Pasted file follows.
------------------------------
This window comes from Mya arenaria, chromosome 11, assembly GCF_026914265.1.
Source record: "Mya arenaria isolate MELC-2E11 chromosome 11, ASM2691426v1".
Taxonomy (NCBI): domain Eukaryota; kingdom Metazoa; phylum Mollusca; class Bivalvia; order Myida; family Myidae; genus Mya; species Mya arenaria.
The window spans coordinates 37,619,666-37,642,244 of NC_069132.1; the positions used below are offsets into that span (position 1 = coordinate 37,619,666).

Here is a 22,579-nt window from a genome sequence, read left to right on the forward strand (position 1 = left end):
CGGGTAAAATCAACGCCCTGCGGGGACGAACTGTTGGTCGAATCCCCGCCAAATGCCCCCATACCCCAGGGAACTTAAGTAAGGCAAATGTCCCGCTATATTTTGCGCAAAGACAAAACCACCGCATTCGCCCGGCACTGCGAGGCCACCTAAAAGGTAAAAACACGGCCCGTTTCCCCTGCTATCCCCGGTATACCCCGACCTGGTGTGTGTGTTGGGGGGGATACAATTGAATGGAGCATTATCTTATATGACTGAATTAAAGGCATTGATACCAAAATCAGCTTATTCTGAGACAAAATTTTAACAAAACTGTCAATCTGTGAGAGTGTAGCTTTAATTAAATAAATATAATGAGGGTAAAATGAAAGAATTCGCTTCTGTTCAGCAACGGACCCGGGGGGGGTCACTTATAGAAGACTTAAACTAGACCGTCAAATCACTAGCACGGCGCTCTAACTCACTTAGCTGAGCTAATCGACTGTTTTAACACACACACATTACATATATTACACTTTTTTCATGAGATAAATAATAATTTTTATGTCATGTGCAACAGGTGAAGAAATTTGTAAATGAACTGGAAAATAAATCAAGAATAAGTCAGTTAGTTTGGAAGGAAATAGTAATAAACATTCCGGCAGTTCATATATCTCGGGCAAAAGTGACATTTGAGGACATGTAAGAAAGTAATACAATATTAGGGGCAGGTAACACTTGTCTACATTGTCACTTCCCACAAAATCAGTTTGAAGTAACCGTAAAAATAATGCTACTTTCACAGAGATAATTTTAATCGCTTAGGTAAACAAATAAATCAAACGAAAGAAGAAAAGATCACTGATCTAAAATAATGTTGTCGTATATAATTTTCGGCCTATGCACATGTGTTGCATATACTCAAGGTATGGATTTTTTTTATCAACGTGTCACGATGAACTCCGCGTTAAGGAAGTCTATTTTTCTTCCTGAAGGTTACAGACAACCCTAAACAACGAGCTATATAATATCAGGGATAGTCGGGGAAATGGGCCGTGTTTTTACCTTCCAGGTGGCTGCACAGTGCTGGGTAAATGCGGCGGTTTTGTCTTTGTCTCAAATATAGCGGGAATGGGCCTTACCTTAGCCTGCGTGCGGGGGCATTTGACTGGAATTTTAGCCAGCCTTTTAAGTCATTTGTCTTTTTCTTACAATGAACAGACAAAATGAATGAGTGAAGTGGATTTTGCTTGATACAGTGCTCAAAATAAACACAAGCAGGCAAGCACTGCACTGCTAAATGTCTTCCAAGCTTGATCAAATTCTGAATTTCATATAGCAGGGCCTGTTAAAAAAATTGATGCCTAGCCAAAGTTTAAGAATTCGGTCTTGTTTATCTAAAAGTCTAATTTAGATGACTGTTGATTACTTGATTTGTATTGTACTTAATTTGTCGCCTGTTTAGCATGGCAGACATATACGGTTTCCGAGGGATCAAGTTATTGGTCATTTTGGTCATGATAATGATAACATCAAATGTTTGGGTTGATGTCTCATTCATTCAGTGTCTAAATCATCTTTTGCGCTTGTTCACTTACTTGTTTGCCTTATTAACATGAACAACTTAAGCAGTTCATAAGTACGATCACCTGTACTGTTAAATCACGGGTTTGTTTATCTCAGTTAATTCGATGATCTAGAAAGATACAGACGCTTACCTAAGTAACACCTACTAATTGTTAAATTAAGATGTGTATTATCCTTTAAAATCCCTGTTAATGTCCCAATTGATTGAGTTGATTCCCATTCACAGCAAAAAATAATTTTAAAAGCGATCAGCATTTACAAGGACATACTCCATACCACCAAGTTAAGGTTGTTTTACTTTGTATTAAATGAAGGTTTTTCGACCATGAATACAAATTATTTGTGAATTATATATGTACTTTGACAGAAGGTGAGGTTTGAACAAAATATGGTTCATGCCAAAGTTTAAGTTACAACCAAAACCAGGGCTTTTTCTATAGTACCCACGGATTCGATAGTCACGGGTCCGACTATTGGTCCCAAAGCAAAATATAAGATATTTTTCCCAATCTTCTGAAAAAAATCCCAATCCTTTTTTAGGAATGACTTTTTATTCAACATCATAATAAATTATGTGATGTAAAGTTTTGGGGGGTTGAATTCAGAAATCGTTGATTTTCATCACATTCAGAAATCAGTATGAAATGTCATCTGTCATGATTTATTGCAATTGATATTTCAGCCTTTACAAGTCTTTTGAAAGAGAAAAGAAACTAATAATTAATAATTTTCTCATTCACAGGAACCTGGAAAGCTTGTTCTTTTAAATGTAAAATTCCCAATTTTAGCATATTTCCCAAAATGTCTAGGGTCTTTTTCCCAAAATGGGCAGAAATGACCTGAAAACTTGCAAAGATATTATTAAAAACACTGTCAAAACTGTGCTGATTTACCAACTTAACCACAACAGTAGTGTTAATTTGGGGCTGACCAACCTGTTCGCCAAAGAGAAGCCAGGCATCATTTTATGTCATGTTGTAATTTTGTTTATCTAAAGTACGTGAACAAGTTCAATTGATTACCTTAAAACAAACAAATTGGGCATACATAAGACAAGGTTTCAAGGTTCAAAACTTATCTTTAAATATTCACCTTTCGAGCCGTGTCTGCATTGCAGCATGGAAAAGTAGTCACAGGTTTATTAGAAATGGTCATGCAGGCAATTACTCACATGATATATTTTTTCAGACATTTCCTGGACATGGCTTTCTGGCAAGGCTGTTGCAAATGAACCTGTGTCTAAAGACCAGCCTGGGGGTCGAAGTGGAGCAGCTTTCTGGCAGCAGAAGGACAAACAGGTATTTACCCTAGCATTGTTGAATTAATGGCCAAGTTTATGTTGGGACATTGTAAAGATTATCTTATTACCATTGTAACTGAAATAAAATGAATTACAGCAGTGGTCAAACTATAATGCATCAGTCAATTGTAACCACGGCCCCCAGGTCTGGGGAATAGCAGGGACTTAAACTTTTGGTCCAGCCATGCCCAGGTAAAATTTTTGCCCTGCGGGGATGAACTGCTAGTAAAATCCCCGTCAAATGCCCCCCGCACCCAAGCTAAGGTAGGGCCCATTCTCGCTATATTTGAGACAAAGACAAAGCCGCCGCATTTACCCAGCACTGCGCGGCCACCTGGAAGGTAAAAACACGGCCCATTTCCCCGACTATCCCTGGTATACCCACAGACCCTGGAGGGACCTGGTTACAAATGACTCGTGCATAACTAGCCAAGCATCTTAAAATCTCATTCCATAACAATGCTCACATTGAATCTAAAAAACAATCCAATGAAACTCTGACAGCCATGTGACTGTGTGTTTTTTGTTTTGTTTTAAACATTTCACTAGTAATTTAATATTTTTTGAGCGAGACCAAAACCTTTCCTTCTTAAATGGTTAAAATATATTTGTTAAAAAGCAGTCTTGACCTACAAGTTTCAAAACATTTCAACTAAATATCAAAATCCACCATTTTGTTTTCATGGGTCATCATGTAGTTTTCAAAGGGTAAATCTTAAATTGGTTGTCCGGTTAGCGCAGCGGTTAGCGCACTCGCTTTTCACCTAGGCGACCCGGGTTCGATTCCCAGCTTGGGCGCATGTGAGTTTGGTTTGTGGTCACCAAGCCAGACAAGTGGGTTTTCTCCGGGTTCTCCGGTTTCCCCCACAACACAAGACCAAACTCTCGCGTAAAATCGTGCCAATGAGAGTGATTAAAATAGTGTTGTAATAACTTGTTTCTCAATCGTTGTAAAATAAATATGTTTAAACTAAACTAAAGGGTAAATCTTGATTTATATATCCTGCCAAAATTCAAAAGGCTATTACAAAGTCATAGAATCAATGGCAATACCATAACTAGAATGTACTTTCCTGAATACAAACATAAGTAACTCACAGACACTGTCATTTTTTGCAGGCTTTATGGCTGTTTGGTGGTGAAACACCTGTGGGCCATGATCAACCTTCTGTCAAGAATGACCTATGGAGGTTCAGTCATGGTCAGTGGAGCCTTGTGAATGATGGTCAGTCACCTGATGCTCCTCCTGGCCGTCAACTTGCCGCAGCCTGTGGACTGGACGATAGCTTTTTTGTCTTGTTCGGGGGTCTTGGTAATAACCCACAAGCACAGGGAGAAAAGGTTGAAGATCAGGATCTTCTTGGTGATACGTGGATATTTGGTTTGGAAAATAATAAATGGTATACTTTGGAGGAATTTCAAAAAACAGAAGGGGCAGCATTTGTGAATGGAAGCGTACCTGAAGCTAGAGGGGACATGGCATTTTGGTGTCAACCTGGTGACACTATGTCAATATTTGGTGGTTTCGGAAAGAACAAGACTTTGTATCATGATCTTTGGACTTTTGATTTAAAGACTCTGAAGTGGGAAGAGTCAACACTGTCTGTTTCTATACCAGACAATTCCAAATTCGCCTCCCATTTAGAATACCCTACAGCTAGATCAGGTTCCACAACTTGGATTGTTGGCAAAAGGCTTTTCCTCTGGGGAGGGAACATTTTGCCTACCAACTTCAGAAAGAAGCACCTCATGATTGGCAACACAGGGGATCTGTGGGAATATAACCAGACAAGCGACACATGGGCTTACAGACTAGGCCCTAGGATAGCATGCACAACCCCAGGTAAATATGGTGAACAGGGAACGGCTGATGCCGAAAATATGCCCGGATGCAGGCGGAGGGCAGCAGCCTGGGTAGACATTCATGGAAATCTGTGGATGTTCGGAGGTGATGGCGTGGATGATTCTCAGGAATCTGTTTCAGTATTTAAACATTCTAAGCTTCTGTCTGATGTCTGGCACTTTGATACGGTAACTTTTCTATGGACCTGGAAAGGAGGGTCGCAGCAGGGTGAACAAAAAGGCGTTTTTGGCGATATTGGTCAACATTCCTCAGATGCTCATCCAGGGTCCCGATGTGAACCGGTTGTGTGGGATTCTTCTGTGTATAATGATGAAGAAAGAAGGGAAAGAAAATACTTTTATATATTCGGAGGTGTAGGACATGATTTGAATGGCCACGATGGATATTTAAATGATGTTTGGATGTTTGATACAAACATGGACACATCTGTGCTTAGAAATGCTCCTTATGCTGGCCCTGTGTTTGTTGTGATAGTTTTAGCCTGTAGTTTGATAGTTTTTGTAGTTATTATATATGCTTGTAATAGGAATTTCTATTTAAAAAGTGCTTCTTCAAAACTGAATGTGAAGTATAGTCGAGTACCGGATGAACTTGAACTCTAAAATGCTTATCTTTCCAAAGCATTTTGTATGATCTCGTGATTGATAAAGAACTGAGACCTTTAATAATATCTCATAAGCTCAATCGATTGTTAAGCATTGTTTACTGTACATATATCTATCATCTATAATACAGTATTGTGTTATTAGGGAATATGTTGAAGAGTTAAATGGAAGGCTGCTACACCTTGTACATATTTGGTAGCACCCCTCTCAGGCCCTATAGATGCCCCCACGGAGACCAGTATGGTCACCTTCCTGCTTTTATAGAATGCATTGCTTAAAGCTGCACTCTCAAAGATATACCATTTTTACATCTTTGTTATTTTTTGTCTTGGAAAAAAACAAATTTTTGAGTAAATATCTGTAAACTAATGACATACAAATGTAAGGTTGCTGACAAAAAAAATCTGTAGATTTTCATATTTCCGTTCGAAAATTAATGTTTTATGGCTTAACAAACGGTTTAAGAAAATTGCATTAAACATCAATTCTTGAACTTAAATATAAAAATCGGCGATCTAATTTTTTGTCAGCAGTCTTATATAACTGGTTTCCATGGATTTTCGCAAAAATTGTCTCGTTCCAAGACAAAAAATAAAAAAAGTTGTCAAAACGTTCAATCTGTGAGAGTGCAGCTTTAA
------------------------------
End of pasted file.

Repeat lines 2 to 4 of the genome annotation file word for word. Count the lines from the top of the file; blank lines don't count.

Source record: "Mya arenaria isolate MELC-2E11 chromosome 11, ASM2691426v1".
Taxonomy (NCBI): domain Eukaryota; kingdom Metazoa; phylum Mollusca; class Bivalvia; order Myida; family Myidae; genus Mya; species Mya arenaria.
The window spans coordinates 37,619,666-37,642,244 of NC_069132.1; the positions used below are offsets into that span (position 1 = coordinate 37,619,666).